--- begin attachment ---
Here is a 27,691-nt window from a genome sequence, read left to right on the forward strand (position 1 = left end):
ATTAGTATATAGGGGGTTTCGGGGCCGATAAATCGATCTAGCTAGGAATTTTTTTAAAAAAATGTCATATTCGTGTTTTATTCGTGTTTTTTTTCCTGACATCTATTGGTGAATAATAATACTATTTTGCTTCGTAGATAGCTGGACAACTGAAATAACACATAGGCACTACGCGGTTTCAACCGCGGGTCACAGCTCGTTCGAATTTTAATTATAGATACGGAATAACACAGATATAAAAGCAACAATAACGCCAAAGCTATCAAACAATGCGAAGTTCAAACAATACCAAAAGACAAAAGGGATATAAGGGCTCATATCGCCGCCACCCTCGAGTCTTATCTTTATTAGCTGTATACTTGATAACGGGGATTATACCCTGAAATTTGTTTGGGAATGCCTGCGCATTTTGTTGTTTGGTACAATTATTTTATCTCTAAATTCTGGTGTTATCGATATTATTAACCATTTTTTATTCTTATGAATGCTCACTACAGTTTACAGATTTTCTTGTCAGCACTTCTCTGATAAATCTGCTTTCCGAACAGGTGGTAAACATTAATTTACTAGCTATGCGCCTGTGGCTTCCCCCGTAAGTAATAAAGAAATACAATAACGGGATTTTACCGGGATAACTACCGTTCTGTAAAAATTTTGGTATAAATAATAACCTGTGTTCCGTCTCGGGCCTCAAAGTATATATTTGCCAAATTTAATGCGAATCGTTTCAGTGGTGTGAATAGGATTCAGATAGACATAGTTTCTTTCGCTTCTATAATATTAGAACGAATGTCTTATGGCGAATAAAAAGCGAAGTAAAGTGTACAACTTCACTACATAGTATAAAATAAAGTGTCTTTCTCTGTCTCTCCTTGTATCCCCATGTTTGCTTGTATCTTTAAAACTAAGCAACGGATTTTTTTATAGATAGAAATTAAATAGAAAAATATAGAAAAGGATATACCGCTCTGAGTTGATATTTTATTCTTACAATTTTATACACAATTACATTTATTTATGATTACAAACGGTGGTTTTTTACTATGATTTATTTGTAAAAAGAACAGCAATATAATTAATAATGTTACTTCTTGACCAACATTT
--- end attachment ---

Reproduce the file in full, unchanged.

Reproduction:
Here is a 27,691-nt window from a genome sequence, read left to right on the forward strand (position 1 = left end):
ATTAGTATATAGGGGGTTTCGGGGCCGATAAATCGATCTAGCTAGGAATTTTTTTAAAAAAATGTCATATTCGTGTTTTATTCGTGTTTTTTTTCCTGACATCTATTGGTGAATAATAATACTATTTTGCTTCGTAGATAGCTGGACAACTGAAATAACACATAGGCACTACGCGGTTTCAACCGCGGGTCACAGCTCGTTCGAATTTTAATTATAGATACGGAATAACACAGATATAAAAGCAACAATAACGCCAAAGCTATCAAACAATGCGAAGTTCAAACAATACCAAAAGACAAAAGGGATATAAGGGCTCATATCGCCGCCACCCTCGAGTCTTATCTTTATTAGCTGTATACTTGATAACGGGGATTATACCCTGAAATTTGTTTGGGAATGCCTGCGCATTTTGTTGTTTGGTACAATTATTTTATCTCTAAATTCTGGTGTTATCGATATTATTAACCATTTTTTATTCTTATGAATGCTCACTACAGTTTACAGATTTTCTTGTCAGCACTTCTCTGATAAATCTGCTTTCCGAACAGGTGGTAAACATTAATTTACTAGCTATGCGCCTGTGGCTTCCCCCGTAAGTAATAAAGAAATACAATAACGGGATTTTACCGGGATAACTACCGTTCTGTAAAAATTTTGGTATAAATAATAACCTGTGTTCCGTCTCGGGCCTCAAAGTATATATTTGCCAAATTTAATGCGAATCGTTTCAGTGGTGTGAATAGGATTCAGATAGACATAGTTTCTTTCGCTTCTATAATATTAGAACGAATGTCTTATGGCGAATAAAAAGCGAAGTAAAGTGTACAACTTCACTACATAGTATAAAATAAAGTGTCTTTCTCTGTCTCTCCTTGTATCCCCATGTTTGCTTGTATCTTTAAAACTAAGCAACGGATTTTTTTATAGATAGAAATTAAATAGAAAAATATAGAAAAGGATATACCGCTCTGAGTTGATATTTTATTCTTACAATTTTATACACAATTACATTTATTTATGATTACAAACGGTGGTTTTTTACTATGATTTATTTGTAAAAAGAACAGCAATATAATTAATAATGTTACTTCTTGACCAACATTT